Thank you one and all!

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Take up thy bed and walk

How my father qualified for sainthood

 

1914           

 

In addition to providing the usual indispensables such as the prerequisite sperm, shelter and sustenance, there are lots of things I should thank my Dad for, but one in particular stands out as virtually unique. I’ll save it for last.

 

I was born a Cape Codder entirely by accident – two in fact, one of geography, the other of biology. After getting his divinity degree from Boston University School of Theology, Dad stayed on in the area, serving several churches in southern New England. Chatham didn’t offer much evening entertainment and there was no television in those days, and so my parents-to-be, at the ages of forty-two and thirty-seven, discovered to their surprise that, even though this was Cape Cod, there was nevertheless a little Whiting on the way.

 

Dad stuck it out in the East for another sixteen years, but he had always been a Westerner by inclination and disposition and he finally decided that he had had enough. Much against the will of my mother and me, he requested a transfer to California just as I was about to enter my last year of high school. I had lined up everything I wanted, including election as head of several clubs and committees, a virtually guaranteed scholarship to Brown University, and probable selection for the D.A.R citizenship award, which usually went to the most sanctimonious, self-regarding member of the graduating class. Suddenly I was to be dumped in my senior year into a totally strange environment where I would be not just a nobody, but a conspicuous alien. It would be years before I forgave him.

 

If only I had known how much I owed him! I had had polio when I was three and made a seemingly miraculous recovery. It was not until after my father died that I learned that the miracle had come, not from God, but from rather closer to home.

 

Dad had wanted to be a doctor, but his poor southern California family, consisting mostly of Pilgrim Holiness preachers of both sexes, couldn't possibly afford it. The instinct, however, was there. When I got over polio, Dad was told that I'd be paralyzed forever from the waist down. The treatment in those days was total immobilization, strapped to a board, which was a good way of guaranteeing that this dire prognosis would indeed be inevitable.

 

Staring at my miserable captivity, Dad felt that it must be totally wrong. Against doctor's orders, he released me from bondage and certain paralysis and started to experiment with an eccentric treatment. Every day he would float me in a full bathtub and slowly exercise my legs with his hands. He made a game of it so that, as far as I was concerned, it wasn't "treatment", it was just playing in the bath. Gradually over a six-month period I regained the use of my legs and was finally up and walking again. There was no residual paralysis whatsoever. The doctors wrote it off as "sponaneous remission".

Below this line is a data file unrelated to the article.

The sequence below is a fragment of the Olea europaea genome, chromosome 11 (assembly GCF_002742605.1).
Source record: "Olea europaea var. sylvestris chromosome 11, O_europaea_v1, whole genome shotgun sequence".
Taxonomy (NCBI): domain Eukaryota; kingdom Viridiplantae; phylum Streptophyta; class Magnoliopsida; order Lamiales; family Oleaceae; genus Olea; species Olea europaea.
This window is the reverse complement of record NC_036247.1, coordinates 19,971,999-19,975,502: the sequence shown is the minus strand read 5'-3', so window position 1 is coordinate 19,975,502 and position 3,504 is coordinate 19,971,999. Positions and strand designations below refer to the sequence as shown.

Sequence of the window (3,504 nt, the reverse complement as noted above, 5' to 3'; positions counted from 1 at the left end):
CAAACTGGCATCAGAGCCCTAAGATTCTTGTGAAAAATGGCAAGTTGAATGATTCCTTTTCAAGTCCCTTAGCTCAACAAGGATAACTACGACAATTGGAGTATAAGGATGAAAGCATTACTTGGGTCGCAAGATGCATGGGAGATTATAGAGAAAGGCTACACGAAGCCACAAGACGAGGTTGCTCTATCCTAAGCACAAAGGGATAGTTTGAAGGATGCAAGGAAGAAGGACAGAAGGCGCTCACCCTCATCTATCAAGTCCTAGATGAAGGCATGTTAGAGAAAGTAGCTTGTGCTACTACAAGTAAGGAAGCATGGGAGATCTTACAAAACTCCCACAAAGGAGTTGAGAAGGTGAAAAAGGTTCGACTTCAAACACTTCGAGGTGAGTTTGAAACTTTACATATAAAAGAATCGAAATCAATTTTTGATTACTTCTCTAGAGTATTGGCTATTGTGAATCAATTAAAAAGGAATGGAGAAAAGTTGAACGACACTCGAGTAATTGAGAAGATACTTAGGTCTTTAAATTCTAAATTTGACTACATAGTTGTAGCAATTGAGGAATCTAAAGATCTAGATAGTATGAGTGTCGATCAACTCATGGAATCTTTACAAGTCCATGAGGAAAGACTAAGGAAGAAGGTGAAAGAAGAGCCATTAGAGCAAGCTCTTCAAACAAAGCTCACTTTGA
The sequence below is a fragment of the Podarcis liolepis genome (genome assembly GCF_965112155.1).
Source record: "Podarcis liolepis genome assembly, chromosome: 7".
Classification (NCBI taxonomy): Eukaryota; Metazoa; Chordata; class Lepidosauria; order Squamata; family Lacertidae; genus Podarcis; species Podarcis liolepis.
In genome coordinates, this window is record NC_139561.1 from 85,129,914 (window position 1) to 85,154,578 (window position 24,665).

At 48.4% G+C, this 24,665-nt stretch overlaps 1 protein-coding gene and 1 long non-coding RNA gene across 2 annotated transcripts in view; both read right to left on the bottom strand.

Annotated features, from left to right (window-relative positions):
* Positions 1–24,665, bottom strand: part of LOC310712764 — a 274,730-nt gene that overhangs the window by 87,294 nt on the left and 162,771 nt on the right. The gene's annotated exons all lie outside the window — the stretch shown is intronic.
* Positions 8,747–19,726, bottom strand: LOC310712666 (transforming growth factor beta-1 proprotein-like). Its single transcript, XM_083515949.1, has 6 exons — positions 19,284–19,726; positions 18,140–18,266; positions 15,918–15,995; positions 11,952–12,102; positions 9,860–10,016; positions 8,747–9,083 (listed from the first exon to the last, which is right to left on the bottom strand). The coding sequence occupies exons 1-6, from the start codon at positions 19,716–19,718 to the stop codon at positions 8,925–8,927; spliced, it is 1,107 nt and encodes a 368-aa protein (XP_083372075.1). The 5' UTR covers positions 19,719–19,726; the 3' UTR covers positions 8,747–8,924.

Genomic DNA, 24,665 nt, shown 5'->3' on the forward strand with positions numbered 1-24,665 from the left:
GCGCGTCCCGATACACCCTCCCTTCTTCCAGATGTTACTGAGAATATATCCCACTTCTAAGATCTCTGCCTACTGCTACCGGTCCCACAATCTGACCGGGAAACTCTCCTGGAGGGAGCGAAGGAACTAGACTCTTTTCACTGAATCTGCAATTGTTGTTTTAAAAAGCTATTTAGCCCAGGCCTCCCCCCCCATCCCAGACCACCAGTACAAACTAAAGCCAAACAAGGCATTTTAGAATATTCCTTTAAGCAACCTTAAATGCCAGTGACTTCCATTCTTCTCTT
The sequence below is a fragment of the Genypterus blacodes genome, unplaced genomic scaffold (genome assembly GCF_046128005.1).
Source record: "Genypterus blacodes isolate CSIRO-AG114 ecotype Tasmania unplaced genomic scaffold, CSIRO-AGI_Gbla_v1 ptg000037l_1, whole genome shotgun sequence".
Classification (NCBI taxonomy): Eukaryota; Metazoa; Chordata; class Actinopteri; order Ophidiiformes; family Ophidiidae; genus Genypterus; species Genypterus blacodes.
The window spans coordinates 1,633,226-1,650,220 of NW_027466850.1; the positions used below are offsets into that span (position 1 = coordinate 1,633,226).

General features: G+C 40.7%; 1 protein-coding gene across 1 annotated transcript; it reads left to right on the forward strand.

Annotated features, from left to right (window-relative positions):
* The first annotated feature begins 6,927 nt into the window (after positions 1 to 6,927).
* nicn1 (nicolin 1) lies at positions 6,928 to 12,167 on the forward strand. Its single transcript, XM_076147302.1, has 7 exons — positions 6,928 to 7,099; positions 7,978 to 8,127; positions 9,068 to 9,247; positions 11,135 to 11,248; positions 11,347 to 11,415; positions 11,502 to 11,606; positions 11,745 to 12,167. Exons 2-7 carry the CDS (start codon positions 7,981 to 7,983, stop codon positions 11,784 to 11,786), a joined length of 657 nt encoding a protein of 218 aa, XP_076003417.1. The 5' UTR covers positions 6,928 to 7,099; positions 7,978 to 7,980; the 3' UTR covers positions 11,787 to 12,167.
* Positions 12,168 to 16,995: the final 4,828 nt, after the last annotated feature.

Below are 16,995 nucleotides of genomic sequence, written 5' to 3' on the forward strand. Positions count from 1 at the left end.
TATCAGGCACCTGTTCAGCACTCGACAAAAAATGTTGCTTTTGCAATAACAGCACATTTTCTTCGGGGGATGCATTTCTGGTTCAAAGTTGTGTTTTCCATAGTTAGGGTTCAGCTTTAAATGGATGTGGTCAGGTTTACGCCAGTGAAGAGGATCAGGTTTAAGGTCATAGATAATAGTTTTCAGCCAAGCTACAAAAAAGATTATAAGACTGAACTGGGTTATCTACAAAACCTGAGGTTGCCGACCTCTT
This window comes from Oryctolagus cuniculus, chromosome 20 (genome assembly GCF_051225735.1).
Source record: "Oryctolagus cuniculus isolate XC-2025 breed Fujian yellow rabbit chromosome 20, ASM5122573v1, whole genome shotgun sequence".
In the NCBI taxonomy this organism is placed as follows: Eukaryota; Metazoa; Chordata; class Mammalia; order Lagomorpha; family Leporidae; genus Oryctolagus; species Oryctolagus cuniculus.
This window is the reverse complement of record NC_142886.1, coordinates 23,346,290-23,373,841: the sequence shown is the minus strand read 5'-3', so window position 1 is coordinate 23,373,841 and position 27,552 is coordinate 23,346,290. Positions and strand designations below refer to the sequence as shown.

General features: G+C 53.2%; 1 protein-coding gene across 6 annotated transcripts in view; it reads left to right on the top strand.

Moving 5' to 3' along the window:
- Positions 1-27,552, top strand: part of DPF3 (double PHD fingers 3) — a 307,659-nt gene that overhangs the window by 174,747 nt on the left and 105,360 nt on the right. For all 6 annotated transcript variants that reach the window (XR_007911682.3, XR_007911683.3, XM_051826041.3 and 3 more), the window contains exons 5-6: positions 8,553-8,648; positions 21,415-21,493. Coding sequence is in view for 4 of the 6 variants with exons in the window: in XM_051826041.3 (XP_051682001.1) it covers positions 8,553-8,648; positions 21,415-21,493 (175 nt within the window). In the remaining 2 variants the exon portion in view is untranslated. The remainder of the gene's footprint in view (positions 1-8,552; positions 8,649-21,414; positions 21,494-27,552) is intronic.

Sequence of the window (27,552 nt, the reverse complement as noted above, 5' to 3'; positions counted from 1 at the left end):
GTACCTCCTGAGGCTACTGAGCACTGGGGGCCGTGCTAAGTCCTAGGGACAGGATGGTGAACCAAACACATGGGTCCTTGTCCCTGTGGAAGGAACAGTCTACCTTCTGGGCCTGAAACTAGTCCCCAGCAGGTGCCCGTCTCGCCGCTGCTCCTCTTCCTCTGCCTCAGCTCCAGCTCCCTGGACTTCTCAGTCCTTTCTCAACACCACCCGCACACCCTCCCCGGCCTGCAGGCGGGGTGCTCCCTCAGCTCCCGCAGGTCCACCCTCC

There are two remarkable footnotes to this story: First, this was in 1934, when Sister Kenney was still a totally unknown Australian, so Dad couldn't possibly have read about this treatment anywhere. Where did he get it?

 

Equally remarkably, he made my mother and sister swear that they would never tell me what he had done because he didn't want me to grow up feeling indebted to him. He bit his tongue even when I was telling him off for ruining all my plans by moving back to California. If there is such a thing as sainthood, he must be leading a pretty comfortable existence up there—what a shame that I’ll probably be going in the other direction and will never get a chance to thank him.


A couple of years after Dad retired, he and Mom moved to El Cerrito, a small city next to Berkeley and a short drive from where I lived. Of course he became active in the El Cerrito Methodist Church, preaching an occasional sermon. On one of these Sundays, suspecting it might be his last in the pulpit, I set up my classic Electrovoice 635A microphone, attached it to my equally classic Ampex 600 and recorded him. That was on 9 April 1961.

Fifty-five years later I’ve put the tape on my ancient Tandberg Series 15, which still looks and plays like new, and digitized it. As always, though he hadn’t preached for a year, Dad spoke without notes, following his train of associated thoughts as easily as – well, as easily as the other carpenter they had all been celebrating on the previous Easter Sunday.

So HERE IT IS! Thanks to the miracle of the internet, I’ve provided Dad with his own resurrection!  


OBITUARY

The Rev. Roy Q. Whiting   9 September 1889 - 27 February 1975


 

John Whiting can be reached HERE

 

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